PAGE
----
Rice wine sake is a really common ingredient in Asian cuisine. Therefore, if you plan on cooking something traditionally from Asia, then you will likely need it. Unfortunately, though, it can get pretty expensive, but there are also a lot of places where they don’t sell rice wine sake. This is completely alright, as you can easily make your right at home.
What is Rice Wine?
If you don’t already know what it is, then you might want to. It’s not just a cooking ingredient, although it is most commonly used as such. But it is also drunk as a beverage, sometimes in a formal or religious context. But in the end, it doesn’t matter what the purpose of it is, as the effect it has on everything is quite simply amazing.
Although, when used in dishes, it works well too. It can be used to cut sweetness, provide a tad of heat or flavor. Generally speaking, it can make any food a little bit better.
It is made of fermented rice starch that is converted to sugar. Because of this, it can have the same sweetness or bitterness that red and white wines have. But sake differs just a little bit. It has a higher alcohol content, around 18-25%. This means that you can quickly get drunk with it because it goes down smoothly. Be careful with this, as the hangover it causes is much worse than what you are used to.
But there is one thing why many people from western countries love rice wine. Mainly dieters. It has almost no calories or carbs, even though it can get really sweet. It’s a mystery, but one that we don’t mind.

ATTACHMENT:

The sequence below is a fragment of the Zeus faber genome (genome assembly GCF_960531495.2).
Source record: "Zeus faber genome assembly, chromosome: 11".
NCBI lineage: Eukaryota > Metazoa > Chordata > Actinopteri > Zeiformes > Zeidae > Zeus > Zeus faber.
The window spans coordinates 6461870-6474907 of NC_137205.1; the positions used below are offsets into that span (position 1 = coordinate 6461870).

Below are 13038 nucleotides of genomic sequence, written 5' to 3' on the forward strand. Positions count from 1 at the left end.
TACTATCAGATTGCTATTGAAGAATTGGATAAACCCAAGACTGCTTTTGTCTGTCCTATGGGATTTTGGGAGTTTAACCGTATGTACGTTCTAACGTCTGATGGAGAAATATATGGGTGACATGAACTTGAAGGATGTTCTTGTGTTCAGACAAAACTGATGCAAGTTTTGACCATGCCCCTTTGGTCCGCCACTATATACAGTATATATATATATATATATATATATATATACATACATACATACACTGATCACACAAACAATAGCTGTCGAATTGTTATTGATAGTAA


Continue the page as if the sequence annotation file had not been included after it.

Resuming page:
How Can You Make Sake at Home?
There are a ton of ways you can make it, but some are more popular than others. We will give you two methods to do this with, both of them will end up as amazing wines, although the recipes are much different.
1. “The perfect rice wine sake recipe”
Don’t let the name fool you. The result will be about the same as others. But it’s one of the most straightforward recipes out there, and even if it’s only your first time making sake, you will be able to do it.
- 1 kg of rice
- About 6-8 liters of water (read instruction on the koji)
- Up to 200 grams of sugar per liter of water
- Sweetener equivalent to the sugar
How to make Sake:
Wash the rice sake
First, you need to wash the rice sake. Put it in a strainer if possible, and run tap water on it until the water that is coming out is completely clear. Make sure you don’t miss any parts as a dirty batch of rice can ruin your sake.
Add boiled water
After that, you need to put the rice in a pot and pour boiling water over it. The level of the water should be at least 2-3 centimeters above the rice to make sure everything gets enough moisture and heat. Once you’ve got that done, you need to cover the pot and leave it to sit for 60 minutes.
When the time is up, you need to strain it with a sieve, then steam it. This process is more straightforward than you would think. Take a pot, fill it halfway, and put the filter on top. Cover it (not too tightly) and leave it for 25 minutes. You will likely need to do it in smaller batches to get done with the whole kilogram of rice, but to make the process faster, you can use a steam cooker.